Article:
It is not safe to ride a motorcycle in the winter, so winterize your bike and wait until spring to get back on the road.
However, putting your bike away for the winter isn’t as simple as putting a cover on it and getting in the car. It would be best to do some work before storing your motorcycle over several months to keep it in peak working condition.
Suppose you thoroughly prepare your bike for winter storage. In that case, it will be much easier to get it functioning again when the riding season begins, and you will avoid any unpleasant surprises like dead batteries, corrosion, and rust patches (or worse.)
There may be different things that need to be handled depending on the type of motorbike you ride, but there is some standard advice on making it ready to be stored for the winter.
Because moisture is your primary adversary during winter storage, we will focus most of our winterizing efforts on keeping it away from your bike. We’ll also pay attention to your fuel system, battery, tires, and other moving parts.
1. Give Your Bike a Thorough Cleaning
Washing your bike when no one will see it for a few months is a hassle, but it’s crucial to give it a thorough cleaning before storing it; allowing bug guts or water stains to linger on your paint will permanently erode the surface. Wash and dry your bike completely to remove all moisture from the surfaces (an electric leaf blower is a great way to get all the nooks and crannies dry).
Apply a coat of wax to the surface to act as a moisture and corrosion barrier. Finally, spray exposed metal surfaces with WD-40 to remove all moisture (interesting fact: the WD in “WD-40” stands for “water displacement”) and provide a corrosion-resistant coating.
2. Replace the Oil and Filter
It’s time to change your oil and filter. Your lubrication system should have new oil in it for several months than it is to have used, broken down oil in it, and the last thing you’ll want to do when the riding season starts is to replace the oil before you can go riding. Using a winter weight oil, such as the 5W30, can also make it easier to start in the spring.
If you’re going to be storing your bike for an extended period (4-6 months or more), you should lightly coat your engine’s internals with oil to protect them from moisture. The chilly winter air is ideal for moisture to collect in your engine and for rust to build on your pistons and cylinder walls, even if you can’t see it with your naked eye.
Remove the spark plugs and spray (approximately a tablespoon) of engine oil into the holes, then spin the rear wheel with the bike in gear a few times to coat the cylinder walls. Replace the spark plugs once everything has been coated.
3. Keep Your Motorcycle Tires in Good Shape
Now it’s time to look at your bike’s tires. Because sitting still is bad for the compounds in motorcycle tires, make sure they’re correctly inflated and put the bike up on track stands, so the tires aren’t overloaded.
You’re set if your bike has a center stand. If not, it’s worth investing in a set of stands, which are helpful not only for winter storage but also for completing routine maintenance like oil changes and chain lubrication.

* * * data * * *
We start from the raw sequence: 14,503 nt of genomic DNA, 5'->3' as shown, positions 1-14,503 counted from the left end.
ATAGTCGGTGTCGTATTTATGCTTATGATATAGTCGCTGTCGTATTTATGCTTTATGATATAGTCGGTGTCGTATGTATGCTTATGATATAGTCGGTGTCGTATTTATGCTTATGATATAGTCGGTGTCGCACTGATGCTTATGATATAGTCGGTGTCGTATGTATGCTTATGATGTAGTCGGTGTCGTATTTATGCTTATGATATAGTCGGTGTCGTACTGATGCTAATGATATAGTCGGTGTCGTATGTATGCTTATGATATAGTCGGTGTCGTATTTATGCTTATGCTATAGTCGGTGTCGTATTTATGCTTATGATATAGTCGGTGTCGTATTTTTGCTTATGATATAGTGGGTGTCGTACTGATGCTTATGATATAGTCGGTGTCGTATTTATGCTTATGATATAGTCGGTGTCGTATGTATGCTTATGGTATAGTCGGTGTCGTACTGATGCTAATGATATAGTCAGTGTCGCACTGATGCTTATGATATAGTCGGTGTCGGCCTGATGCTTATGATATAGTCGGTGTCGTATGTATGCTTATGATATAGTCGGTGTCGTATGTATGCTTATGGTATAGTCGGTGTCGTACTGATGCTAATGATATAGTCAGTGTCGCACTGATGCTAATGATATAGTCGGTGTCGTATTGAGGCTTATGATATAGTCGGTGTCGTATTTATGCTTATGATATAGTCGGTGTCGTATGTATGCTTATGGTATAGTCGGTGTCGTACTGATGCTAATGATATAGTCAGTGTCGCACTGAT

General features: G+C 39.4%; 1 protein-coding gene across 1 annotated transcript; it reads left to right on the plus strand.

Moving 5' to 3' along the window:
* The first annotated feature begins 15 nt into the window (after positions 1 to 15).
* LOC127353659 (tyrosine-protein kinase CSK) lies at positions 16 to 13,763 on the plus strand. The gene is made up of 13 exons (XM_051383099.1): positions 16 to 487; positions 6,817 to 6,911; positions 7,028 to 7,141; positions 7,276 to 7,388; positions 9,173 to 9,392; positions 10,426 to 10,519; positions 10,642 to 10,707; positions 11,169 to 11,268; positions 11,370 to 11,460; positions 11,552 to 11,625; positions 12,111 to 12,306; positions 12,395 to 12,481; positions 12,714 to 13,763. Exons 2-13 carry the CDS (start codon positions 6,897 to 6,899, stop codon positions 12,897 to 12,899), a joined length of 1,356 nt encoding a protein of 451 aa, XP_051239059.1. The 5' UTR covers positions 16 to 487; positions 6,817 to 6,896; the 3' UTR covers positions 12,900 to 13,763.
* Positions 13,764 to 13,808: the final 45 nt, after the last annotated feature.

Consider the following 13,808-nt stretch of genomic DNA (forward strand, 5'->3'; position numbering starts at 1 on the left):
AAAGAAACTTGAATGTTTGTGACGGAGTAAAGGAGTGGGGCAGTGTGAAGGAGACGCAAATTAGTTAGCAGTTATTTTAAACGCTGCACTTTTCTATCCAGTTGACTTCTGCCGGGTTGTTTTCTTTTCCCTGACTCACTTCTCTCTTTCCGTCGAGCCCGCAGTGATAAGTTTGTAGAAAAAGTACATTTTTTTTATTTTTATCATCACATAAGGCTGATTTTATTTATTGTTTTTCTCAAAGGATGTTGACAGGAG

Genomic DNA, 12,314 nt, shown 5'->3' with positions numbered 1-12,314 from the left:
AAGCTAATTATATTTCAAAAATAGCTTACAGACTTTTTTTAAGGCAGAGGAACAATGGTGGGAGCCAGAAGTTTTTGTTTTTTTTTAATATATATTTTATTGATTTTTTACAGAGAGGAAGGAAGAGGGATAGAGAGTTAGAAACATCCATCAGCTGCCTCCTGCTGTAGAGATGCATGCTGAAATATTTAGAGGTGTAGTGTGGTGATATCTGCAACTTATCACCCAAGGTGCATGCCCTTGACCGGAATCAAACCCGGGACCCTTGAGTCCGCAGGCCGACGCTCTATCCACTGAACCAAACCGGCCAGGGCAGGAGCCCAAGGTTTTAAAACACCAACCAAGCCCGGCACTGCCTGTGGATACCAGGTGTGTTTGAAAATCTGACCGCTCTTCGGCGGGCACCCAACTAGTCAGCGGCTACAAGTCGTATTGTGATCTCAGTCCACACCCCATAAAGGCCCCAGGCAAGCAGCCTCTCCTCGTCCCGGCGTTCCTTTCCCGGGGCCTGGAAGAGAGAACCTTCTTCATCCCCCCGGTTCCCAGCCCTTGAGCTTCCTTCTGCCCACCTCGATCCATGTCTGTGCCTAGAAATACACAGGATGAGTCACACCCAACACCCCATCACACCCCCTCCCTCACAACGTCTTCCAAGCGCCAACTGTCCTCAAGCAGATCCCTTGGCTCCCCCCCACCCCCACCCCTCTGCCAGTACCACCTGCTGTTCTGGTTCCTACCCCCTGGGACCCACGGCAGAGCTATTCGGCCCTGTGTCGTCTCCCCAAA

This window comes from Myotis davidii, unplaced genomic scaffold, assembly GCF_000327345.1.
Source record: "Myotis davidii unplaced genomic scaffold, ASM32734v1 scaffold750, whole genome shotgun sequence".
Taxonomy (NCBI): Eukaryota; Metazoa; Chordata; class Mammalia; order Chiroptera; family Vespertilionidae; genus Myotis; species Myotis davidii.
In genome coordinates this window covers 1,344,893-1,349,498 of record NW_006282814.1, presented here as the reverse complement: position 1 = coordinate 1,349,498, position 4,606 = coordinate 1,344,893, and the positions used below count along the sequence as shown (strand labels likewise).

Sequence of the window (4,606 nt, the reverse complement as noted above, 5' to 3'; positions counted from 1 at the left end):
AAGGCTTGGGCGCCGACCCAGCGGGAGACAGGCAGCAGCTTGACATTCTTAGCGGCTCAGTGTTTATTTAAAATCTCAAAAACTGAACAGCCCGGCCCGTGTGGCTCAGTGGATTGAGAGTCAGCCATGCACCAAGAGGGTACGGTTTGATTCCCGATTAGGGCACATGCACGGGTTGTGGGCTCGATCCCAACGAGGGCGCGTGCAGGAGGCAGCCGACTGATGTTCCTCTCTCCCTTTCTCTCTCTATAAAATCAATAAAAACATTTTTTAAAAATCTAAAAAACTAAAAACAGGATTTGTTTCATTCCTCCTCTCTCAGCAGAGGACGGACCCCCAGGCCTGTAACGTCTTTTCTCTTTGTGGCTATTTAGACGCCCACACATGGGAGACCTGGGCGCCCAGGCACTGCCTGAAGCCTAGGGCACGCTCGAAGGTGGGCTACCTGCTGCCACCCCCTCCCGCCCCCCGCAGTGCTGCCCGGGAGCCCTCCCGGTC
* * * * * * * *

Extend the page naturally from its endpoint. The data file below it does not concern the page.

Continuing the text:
If it’s too late, you can use a piece of chalk to mark your tires and move the bike forward or backward to avoid flat patches.
4. Take Care of Your Battery
When batteries sit for an extended time, they tend to self-discharge, especially if they are still connected to the bike. Connecting a battery tender, such as the Battery Tender Super Smart Junior, which employs innovative technology to monitor the charge and maintain the battery topped off without overcharging, is the most straightforward approach to address this.
Usually, the battery is removed from the bike for storage, but with a smart tender, you may connect the tender to the battery that is still in the bike. Ensure the electrodes are clean and corrosion-free before proceeding; if required, clean them and apply a slight coating of grease.
5. Keep it Under Wraps
Invest in a suitable motorcycle cover once your motorcycle is adequately prepared for the winter. A good motorcycle cover will not only keep dust off the bike but will also keep moisture out, preventing corrosion or rust from forming below it.
If you’re going to store it outside, buy a cover with tie-downs to keep it from blowing away in the wind. It will be in much better form if you keep it inside, but you should still cover it to prevent dust from accumulating.
The Wrong Way to Winterize a Bike
Do not Store a Dirty Bike
Road grit, grime, and bugs that have found their final resting place on your motorcycle will eat away at the clear coat, anodized aluminum, polished metal finishes, and even stainless steel. If left to cement themselves on surfaces for any length of time, this damage will happen just as acidic oil can eat away at engine internals.
If you reside somewhere where the roads are salted or brined, that stuff is kryptonite for metal and rubber parts alike. Giving your bike one final wash and wax will help keep its factory finish looking new for years to come.
Don’t Drain the Tank
An empty tank is prone to corrosion and dried-out seals, whereas a tank full of treated gas keeps everything in good working order. If you have a carbureted bike, make sure the petcock is turned off, and the carb bowls are drained.
If you don’t trust your ancient petcock or your carbs’ needle valves, take care of those issues first! If fuel leaks through both and overflows over your bike (or, worse, into your engine), it can cause more difficulties than a tank of stable fuel can avoid.